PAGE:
Despite the absence of state and federal elections this year in Georgia, political theater has been active in our state of late and will be heating up even more in the next few weeks.
This political primer will quickly catch you up on the latest Georgia political news in anticipation of Dentons' Georgia legislative preview, which will be released the Tuesday prior to the State House and Senate convening for the second leg of the 155th Georgia General Assembly.
1. Senate Turn-Over
Georgians, regardless of political party, voiced their regret when US Senator Johnny Isakson (R) announced his retirement in late August. Known throughout the Senate chambers and here in Georgia as a consummate statesman with a steadfast belief in bipartisanship, Senator Isakson will leave behind a distinguished career.
Sen. Isakson will be replaced in the Senate by Kelly Loeffler, CEO of Bakkt, a digital asset platform, and co-owner of the Atlanta Dream WBNA franchise. A longtime Republican, Loeffler was selected by Gov. Kemp after a highly unusual public application process continued long enough for the Governor to narrow down his internal list.
One name on the list, who was ultimately not chosen, US Representative Doug Collins (R-GA-9), made the decision by Gov. Kemp significantly more difficult. As ranking member of the House Judiciary Committee, Rep. Collins has made a name for himself as one of President Trump's staunchest and most effective defenders on Capitol Hill.
Rep. Collins was endorsed by President Trump and his allies, including talk show host Sean Hannity and fellow US House members around the country, including Representative Matt Gaetz (R-FL-1).
Gov. Kemp stood firm in the face of significant pressure from a President who had backed him heavily in his 2018 gubernatorial runoff primary campaign against then Lt. Gov. Casey Cagle. Instead of selecting Rep. Collins, a known commodity in conservative Republican circles, Gov. Kemp chose Loeffler, a political newcomer with extensive business and civic experience and the wherewithal to funnel millions into a special election campaign in 2020. Choosing Loeffler is yet another appointment made by Gov. Kemp aimed, in part, at regaining ground lost in the vote-rich Atlanta suburbs of North Fulton, Cobb and Gwinnett Counties. The Governor may be hoping that Loeffler, who will share the ballot with him in 2022, will help regain the allegiance of educated suburban women, a demographic group that fled the GOP in 2018 and fueled Democratic gains in Congress and the state General Assembly.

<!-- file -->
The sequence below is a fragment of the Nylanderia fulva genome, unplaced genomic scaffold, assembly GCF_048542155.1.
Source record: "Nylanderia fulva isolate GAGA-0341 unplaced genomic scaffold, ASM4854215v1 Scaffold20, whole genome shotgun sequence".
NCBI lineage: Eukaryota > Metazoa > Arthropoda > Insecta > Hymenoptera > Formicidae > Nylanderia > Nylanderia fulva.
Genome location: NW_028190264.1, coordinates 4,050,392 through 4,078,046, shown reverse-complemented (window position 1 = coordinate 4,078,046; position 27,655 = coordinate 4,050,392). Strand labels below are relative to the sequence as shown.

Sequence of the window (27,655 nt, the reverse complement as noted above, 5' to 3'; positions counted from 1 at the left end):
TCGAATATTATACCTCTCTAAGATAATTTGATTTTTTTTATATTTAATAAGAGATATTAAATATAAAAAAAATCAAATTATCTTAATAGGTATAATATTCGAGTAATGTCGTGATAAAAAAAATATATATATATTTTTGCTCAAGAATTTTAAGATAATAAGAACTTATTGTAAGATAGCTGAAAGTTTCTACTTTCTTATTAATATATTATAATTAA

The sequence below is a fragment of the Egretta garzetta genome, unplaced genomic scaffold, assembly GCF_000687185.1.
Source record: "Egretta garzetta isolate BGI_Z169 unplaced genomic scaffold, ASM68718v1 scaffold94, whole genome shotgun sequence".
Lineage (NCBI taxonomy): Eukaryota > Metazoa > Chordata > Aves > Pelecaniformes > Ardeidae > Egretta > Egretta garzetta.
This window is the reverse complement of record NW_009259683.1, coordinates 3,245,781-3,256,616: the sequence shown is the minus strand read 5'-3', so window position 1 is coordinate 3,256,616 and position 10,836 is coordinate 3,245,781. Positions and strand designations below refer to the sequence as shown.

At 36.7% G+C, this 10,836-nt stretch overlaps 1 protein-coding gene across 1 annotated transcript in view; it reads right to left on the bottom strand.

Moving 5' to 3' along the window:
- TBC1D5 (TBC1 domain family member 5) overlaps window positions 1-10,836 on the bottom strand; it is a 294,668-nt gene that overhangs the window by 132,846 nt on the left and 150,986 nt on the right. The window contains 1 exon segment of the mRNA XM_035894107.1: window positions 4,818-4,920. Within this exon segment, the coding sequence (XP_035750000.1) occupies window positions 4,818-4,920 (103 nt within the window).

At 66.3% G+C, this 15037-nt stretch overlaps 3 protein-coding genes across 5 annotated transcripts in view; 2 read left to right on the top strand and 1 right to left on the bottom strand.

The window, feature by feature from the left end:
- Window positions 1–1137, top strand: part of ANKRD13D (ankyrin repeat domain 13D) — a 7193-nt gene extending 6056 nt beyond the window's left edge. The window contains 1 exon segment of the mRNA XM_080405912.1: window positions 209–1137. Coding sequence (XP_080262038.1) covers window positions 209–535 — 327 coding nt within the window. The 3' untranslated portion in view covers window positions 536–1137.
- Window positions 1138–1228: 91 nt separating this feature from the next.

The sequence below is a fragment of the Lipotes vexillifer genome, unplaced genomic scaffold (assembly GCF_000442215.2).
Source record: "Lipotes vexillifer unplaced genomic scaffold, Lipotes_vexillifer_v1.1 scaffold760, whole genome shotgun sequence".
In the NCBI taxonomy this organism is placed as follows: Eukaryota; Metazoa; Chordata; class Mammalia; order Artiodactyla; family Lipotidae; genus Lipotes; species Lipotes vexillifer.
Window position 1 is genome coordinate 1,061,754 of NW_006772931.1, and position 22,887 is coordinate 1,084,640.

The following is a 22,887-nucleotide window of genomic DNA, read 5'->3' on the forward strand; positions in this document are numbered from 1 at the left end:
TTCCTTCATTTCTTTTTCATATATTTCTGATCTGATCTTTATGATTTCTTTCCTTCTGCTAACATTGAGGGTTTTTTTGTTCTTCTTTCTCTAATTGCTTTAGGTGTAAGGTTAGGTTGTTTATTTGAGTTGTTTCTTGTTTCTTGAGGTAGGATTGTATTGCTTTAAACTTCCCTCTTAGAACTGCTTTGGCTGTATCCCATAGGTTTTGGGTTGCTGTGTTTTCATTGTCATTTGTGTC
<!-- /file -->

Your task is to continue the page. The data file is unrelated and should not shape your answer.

While Loeffler has business and civic experience, she is untested in the political arena and Georgians will be watching her intensely as she takes her seat in the US Senate and simultaneously launches her campaign in the upcoming special election.
2. Resignation Number Two—A Rising Star's Early Exit
US Representative Tom Graves (R-GA-14) will not seek reelection in 2020. A former State House member who rode the tea-party wave to Congress in 2010, Rep. Graves had amassed significant power in Washington prior to issuing his retirement proclamation to the surprise of many. A member of the House Appropriations Committee, Rep. Graves was seen by many as a future statewide candidate but instead is looking forward, he said, to a "new season in life." His departure leaves a hole in the Georgia delegation to be filled by the conservative voters that dominate Northwest Georgia. Possible replacements could include State Sens. Jeff Mullis, Chuck Hefstetler and Bill Heath; State Reps. Rick Jasperse, Katie Dempsey and Trey Kelley; and former 6th Congressional District candidate Marjorie Taylor Greene.
3. Resignation Number Three—Earlier than Expected
Georgia Supreme Court Justice Robert Benham, the first African-American to serve on the state's high court, moved up his resignation date from December 31, 2020—the end of his current term—to March 1, 2020.
As such, Gov. Brian Kemp will appoint his successor, who will not run for reelection until 2022. Benham's announcement effectively ends the campaign to succeed him, which drew several candidates, including Court of Appeals Judge Sara Doyle, former US Rep. John Barrow, former state lawmakers Beth Beskin and Superior Court Judge Horace Johnson.
4. A Georgian for Vice President?
Former Vice President Joe Biden hinted that two prominent Georgia Democratic women were on his vice presidential short list. While he did not name them, he referred to "the former assistant attorney general who got fired" (Sally Yates) and "the woman who should be the governor of Georgia" (Stacey Abrams) as possible running mates. His decision could be even more important than in years past if you believe reports that he is seriously considering serving only one term if he wins the White House. In such a scenario his vice president would be an early front runner to succeed him.
In sum, a fast-changing and unpredictable political landscape has handed Gov. Kemp two major appointments, opened a seat in Georgia's congressional delegation and fueled speculation of a Georgian in the White House. And all of this is in advance of a state legislative session the highlight of which will likely be a contentious budget process, thanks to declining state revenue and cost-cutting directives from the Governor.
Keep a lookout for our session preview for more on the coming budget debate and the other issues likely to consume the attention of state lawmakers when they return to Atlanta in January.
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